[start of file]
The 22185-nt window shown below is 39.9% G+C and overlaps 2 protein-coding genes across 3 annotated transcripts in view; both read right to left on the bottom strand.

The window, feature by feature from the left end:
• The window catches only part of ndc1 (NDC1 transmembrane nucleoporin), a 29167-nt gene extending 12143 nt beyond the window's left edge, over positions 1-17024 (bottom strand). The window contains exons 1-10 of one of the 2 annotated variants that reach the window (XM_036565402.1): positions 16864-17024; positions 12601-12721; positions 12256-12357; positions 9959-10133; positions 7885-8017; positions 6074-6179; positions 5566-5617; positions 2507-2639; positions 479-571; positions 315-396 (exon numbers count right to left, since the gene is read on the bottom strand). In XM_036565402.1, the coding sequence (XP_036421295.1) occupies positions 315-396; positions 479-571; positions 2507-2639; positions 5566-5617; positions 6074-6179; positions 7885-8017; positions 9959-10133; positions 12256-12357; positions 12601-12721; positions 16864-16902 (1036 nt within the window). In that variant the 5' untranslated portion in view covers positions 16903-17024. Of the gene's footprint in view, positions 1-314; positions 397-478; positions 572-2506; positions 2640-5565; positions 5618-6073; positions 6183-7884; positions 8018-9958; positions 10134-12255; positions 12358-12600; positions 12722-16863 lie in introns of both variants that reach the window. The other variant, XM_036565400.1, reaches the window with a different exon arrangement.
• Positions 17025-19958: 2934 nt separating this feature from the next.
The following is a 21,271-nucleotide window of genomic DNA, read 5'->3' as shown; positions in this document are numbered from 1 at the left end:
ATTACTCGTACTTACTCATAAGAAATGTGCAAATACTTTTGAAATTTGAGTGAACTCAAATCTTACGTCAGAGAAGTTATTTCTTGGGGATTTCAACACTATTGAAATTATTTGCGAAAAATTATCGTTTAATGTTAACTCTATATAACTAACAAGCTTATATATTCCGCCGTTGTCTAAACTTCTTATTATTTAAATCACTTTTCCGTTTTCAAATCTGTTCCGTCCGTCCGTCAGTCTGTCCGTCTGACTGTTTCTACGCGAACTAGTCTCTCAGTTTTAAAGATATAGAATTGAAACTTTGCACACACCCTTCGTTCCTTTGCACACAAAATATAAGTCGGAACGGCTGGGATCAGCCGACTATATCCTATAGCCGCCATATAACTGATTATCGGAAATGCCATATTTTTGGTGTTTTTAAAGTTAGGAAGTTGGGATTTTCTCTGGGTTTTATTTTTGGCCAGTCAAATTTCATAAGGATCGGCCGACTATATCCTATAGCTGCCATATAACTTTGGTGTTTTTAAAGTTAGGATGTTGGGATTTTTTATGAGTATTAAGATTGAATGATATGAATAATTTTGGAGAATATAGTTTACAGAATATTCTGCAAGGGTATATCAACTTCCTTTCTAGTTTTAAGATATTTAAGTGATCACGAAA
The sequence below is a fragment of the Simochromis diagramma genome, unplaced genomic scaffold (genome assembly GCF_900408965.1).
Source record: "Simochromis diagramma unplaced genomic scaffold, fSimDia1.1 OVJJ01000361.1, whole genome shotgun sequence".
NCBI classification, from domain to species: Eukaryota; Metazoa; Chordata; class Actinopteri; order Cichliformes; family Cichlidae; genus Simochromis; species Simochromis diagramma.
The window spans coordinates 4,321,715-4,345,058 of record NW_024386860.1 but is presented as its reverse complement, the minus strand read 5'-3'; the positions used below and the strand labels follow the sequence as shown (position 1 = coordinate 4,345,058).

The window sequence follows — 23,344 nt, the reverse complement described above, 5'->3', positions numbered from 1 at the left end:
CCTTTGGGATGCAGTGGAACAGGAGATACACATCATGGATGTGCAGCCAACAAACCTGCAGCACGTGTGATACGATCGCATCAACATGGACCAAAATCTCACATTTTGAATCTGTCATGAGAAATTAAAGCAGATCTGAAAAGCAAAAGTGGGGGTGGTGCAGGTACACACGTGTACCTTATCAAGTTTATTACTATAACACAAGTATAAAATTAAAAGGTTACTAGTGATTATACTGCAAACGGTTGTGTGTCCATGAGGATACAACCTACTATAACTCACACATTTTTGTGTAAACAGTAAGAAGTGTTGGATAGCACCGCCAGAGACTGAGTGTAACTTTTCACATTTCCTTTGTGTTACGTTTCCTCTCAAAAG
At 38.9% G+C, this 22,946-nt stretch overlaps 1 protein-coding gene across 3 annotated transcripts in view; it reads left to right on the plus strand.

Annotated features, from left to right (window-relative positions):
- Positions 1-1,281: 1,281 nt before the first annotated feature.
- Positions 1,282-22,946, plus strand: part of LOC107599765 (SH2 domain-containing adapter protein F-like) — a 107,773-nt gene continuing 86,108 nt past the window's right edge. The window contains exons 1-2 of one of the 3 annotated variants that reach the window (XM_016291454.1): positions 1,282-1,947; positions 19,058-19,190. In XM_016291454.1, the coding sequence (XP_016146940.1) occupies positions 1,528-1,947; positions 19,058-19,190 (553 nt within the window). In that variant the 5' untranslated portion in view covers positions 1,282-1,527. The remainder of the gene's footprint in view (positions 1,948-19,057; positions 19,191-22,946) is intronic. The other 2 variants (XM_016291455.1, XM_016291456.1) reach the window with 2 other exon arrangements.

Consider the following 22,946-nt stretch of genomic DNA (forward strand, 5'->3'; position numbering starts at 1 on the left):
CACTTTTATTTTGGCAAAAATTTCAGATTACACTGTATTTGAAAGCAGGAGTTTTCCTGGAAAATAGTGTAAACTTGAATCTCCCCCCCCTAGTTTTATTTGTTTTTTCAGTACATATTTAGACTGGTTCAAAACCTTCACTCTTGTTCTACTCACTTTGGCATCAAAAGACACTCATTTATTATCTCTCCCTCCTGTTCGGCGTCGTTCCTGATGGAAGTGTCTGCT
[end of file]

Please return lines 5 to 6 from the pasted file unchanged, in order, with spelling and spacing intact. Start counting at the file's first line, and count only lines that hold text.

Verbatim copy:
The following is a 21,271-nucleotide window of genomic DNA, read 5'->3' as shown; positions in this document are numbered from 1 at the left end:
ATTACTCGTACTTACTCATAAGAAATGTGCAAATACTTTTGAAATTTGAGTGAACTCAAATCTTACGTCAGAGAAGTTATTTCTTGGGGATTTCAACACTATTGAAATTATTTGCGAAAAATTATCGTTTAATGTTAACTCTATATAACTAACAAGCTTATATATTCCGCCGTTGTCTAAACTTCTTATTATTTAAATCACTTTTCCGTTTTCAAATCTGTTCCGTCCGTCCGTCAGTCTGTCCGTCTGACTGTTTCTACGCGAACTAGTCTCTCAGTTTTAAAGATATAGAATTGAAACTTTGCACACACCCTTCGTTCCTTTGCACACAAAATATAAGTCGGAACGGCTGGGATCAGCCGACTATATCCTATAGCCGCCATATAACTGATTATCGGAAATGCCATATTTTTGGTGTTTTTAAAGTTAGGAAGTTGGGATTTTCTCTGGGTTTTATTTTTGGCCAGTCAAATTTCATAAGGATCGGCCGACTATATCCTATAGCTGCCATATAACTTTGGTGTTTTTAAAGTTAGGATGTTGGGATTTTTTATGAGTATTAAGATTGAATGATATGAATAATTTTGGAGAATATAGTTTACAGAATATTCTGCAAGGGTATATCAACTTCCTTTCTAGTTTTAAGATATTTAAGTGATCACGAAA